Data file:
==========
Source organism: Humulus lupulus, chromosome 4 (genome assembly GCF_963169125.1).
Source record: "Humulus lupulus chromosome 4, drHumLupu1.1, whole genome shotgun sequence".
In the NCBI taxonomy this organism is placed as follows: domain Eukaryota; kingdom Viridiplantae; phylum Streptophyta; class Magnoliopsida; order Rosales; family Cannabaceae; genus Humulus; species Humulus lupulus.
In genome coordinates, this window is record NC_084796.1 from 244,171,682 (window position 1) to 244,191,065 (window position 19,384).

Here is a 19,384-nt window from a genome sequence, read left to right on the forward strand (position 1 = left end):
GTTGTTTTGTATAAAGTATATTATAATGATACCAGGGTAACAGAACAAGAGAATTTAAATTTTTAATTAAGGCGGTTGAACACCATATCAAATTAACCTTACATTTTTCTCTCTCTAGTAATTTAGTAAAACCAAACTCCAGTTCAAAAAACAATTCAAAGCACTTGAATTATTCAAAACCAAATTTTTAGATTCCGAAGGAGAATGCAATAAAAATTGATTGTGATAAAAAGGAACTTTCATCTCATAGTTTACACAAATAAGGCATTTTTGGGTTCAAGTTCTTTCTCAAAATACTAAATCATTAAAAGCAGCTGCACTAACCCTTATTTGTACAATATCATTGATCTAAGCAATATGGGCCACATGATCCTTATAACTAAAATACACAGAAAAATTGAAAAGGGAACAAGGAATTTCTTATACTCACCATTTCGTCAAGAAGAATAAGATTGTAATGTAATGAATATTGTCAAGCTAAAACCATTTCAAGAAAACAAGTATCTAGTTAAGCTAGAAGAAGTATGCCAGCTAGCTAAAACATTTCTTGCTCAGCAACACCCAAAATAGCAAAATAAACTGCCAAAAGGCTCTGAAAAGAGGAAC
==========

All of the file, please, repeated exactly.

Source organism: Humulus lupulus, chromosome 4 (genome assembly GCF_963169125.1).
Source record: "Humulus lupulus chromosome 4, drHumLupu1.1, whole genome shotgun sequence".
In the NCBI taxonomy this organism is placed as follows: domain Eukaryota; kingdom Viridiplantae; phylum Streptophyta; class Magnoliopsida; order Rosales; family Cannabaceae; genus Humulus; species Humulus lupulus.
In genome coordinates, this window is record NC_084796.1 from 244,171,682 (window position 1) to 244,191,065 (window position 19,384).

Here is a 19,384-nt window from a genome sequence, read left to right on the forward strand (position 1 = left end):
GTTGTTTTGTATAAAGTATATTATAATGATACCAGGGTAACAGAACAAGAGAATTTAAATTTTTAATTAAGGCGGTTGAACACCATATCAAATTAACCTTACATTTTTCTCTCTCTAGTAATTTAGTAAAACCAAACTCCAGTTCAAAAAACAATTCAAAGCACTTGAATTATTCAAAACCAAATTTTTAGATTCCGAAGGAGAATGCAATAAAAATTGATTGTGATAAAAAGGAACTTTCATCTCATAGTTTACACAAATAAGGCATTTTTGGGTTCAAGTTCTTTCTCAAAATACTAAATCATTAAAAGCAGCTGCACTAACCCTTATTTGTACAATATCATTGATCTAAGCAATATGGGCCACATGATCCTTATAACTAAAATACACAGAAAAATTGAAAAGGGAACAAGGAATTTCTTATACTCACCATTTCGTCAAGAAGAATAAGATTGTAATGTAATGAATATTGTCAAGCTAAAACCATTTCAAGAAAACAAGTATCTAGTTAAGCTAGAAGAAGTATGCCAGCTAGCTAAAACATTTCTTGCTCAGCAACACCCAAAATAGCAAAATAAACTGCCAAAAGGCTCTGAAAAGAGGAAC